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  • Connection to/interest in ballet** (Please describe. Examples: fan, teacher, dancer, writer, avid balletgoer)
    appreciator of the arts, and father of a ballet dance daughter who hopes to become a choreographer
  • City**
    San Francisco
  • State (US only)**, Country (Outside US only)**
  1. I like the graphic's "Reading" column "criticism of criticism" as a humorous caution of the vain search for strict overarching rules of good taste, ie if in doubt avoid alienating one's peers; if you want to break or flout that which is considered appropriate then ensure peer recognition of self-conscious purpose -- since purpose alone is not enough; best to be seen as a custodian of classical or contemporary, etc. As anxiety about selection in taste and the aspiration to a higher social status has changed has respect for ballet always also changed? Also, ballet considered provocative, challenging, disruptive, controversial may (or may not) be out of favor with funders but in (or out of) favor with audiences and critics, and it's not clear if the reasons are actually (ie empirically) related to class. Quite possibly it's something a little more or less personal and thus opaque?
  2. Dear All, By way of perspective, it was my 11yo daughter who first raised this topic when preparing for her video essay (which you can view here: https://www.youtube.com/watch?v=n0UmHoLiUpw&feature=youtu.be) and set me to consider relationships between producers, conductors, composers, choreographers and ballet dancers, over time, and as the art developed. Thus while competition between the arts exists, to some degree in various ways at various times fertile ground appears. Is it the timing of need and willingness (ie Loie Fuller/Yeats/Mallarme, etc)? I can appreciate Mr Ratmansky's "can't compete" perspective, but not sure that Stravinsky and Nijinsky would necessarily agree. We like to imagine Herbert Von Karajan working with a choreographer -- yes, a big leap -- and wonder what might have arisen. (http://www.bbc.co.uk/iplayer/episode/b04tfvwp/karajans-magic-and-myth).%C2'> Kind regards.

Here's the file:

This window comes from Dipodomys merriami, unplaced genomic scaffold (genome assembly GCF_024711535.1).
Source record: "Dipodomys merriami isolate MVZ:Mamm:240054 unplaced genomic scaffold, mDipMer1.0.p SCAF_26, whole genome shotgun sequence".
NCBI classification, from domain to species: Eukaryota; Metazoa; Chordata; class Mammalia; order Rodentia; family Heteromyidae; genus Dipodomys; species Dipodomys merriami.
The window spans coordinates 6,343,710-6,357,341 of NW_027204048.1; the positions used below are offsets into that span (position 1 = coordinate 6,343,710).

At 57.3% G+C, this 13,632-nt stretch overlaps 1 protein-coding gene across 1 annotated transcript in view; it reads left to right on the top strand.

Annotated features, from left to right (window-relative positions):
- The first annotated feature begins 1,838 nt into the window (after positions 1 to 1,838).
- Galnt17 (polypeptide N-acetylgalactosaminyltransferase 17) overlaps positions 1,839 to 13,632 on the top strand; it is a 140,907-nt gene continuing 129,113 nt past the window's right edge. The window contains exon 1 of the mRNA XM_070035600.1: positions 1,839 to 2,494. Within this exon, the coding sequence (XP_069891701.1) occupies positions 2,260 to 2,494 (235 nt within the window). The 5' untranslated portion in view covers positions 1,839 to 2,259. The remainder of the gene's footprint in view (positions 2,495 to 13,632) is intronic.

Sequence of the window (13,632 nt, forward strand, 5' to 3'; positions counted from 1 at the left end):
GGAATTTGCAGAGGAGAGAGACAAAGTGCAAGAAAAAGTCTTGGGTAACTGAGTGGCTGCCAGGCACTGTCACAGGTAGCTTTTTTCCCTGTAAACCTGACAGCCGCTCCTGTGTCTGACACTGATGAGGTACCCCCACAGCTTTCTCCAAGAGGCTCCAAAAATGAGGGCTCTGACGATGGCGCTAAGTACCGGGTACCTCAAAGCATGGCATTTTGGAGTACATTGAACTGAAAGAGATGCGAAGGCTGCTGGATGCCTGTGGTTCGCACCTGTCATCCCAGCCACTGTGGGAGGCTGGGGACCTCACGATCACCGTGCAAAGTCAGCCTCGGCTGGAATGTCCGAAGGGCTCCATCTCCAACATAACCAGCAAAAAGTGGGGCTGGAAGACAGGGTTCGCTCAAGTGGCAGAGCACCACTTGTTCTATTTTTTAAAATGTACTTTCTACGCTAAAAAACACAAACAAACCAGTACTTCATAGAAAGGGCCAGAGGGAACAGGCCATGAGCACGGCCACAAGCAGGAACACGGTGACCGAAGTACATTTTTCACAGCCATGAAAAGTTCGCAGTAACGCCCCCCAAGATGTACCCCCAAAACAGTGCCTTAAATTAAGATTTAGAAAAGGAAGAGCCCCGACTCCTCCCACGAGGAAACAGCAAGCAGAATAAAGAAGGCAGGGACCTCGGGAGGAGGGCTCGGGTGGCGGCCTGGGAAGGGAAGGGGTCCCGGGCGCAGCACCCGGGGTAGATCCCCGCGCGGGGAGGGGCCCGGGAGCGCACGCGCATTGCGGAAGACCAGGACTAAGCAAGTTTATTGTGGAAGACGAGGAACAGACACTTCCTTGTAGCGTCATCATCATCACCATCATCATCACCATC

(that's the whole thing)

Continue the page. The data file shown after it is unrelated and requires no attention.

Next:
3. From my own somewhat limited experience observing ballet in the US (San Francisco, New York, etc) and on the internet/as televised from other cities, i agree with Ashton Fan et al. Regardless, let me say that it is more important to support questions which inform the future of the art. (Please note: i am not an academic with expertise in ballet, or a balletomane for that matter. Just a parent watching his 11yo dk begin to form her perspectives and {possibly} carve her career.) Anyway, is there a dance historian in the house? If so, might you please comment on our contrast between past and present: story telling, generation of mood through technique and artistry, (and I would add) strong artistic collaboration between composers, choreographers, dancers, set designers, costumer designers, etc (ie Ballet Russes) VERSUS apparent displays of individualistic dance techniques (ie extensions, balance, etc) which appear to operate within the spirit of competitiveness and thus as end unto itself? Does Chris Wheeldon's latest works appear to buck this trend? Is it enough? I really don't know. Regardless, I would love to read a well balanced and thoughtful review of that London audience which attended Morris' Beaux as i have seen the opposite: A standing ovation and curtain calls while dancers on stage shook their heads in disbelief: "Weird, they like it that much? Why?" Again i am not trained in this area but questions such as: "Please tell, do you go to the ballet often? Do you like sport? Did you like Beaux ... (likely silence) ... or was it all too "contemporary"?" Etc. Otherwise, i suspect, one is left with the nagging sense that the art is stuck and trying to get unstuck or has no appropriate questions for shaping the future. Albeit from a different angle here's an interesting reflection which i put down to art vs pure technique as it relates to past vs present: http://www.nytimes.com/2014/07/29/arts/dance/bolshoi-ballet-turns-back-the-clock-in-its-new-york-season.html?ref=arts "...each keeps extending a leg in the air and then clutching it, as if this meant something).” i hope that helps.